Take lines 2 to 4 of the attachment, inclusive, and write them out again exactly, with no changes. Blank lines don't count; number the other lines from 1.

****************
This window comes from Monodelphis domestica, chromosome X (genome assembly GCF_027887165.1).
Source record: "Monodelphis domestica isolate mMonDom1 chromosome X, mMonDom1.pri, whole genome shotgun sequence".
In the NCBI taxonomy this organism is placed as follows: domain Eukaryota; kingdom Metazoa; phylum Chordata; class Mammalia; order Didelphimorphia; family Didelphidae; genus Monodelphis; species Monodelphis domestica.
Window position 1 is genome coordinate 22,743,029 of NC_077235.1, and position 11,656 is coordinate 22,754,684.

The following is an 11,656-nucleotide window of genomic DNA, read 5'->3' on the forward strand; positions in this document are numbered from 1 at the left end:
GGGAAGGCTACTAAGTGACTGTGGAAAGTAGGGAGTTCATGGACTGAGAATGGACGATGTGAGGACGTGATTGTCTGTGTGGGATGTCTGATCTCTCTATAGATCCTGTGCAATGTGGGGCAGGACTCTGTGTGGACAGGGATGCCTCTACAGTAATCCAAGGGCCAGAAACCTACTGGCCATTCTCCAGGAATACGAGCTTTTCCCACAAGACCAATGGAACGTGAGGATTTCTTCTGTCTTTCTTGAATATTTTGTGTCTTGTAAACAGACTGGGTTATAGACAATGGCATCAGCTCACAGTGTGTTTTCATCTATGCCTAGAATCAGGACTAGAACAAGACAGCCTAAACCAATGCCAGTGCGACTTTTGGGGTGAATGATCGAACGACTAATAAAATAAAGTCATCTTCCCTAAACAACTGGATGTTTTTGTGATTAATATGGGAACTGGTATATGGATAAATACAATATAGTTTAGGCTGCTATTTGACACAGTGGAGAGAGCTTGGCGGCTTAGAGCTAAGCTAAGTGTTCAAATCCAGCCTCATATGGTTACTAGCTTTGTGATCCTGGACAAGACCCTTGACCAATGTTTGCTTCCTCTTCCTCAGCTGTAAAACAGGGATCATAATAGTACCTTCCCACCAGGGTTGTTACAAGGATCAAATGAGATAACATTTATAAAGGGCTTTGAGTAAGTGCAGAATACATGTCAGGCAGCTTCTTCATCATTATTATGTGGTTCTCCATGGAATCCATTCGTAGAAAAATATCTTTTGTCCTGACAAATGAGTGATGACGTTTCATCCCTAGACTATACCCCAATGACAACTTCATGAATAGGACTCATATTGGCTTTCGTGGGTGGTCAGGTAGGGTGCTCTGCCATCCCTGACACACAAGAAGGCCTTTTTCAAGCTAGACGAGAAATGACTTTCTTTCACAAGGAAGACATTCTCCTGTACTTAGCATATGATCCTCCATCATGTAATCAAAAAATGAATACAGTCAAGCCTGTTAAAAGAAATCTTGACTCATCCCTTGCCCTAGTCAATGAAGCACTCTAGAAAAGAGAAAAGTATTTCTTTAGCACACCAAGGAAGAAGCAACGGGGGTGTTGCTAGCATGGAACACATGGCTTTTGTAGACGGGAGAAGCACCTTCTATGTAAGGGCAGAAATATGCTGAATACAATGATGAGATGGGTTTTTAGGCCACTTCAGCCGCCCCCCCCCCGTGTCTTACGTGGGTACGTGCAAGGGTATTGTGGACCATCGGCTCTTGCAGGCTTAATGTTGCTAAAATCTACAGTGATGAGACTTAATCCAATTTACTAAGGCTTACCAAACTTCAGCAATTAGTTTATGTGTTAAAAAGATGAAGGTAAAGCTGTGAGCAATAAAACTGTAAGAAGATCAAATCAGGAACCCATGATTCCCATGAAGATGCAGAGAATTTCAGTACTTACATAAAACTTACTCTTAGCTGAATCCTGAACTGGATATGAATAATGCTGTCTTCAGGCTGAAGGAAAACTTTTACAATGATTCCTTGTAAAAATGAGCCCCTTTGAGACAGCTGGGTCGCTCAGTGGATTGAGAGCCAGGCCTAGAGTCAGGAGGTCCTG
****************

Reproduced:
Source record: "Monodelphis domestica isolate mMonDom1 chromosome X, mMonDom1.pri, whole genome shotgun sequence".
In the NCBI taxonomy this organism is placed as follows: domain Eukaryota; kingdom Metazoa; phylum Chordata; class Mammalia; order Didelphimorphia; family Didelphidae; genus Monodelphis; species Monodelphis domestica.
Window position 1 is genome coordinate 22,743,029 of NC_077235.1, and position 11,656 is coordinate 22,754,684.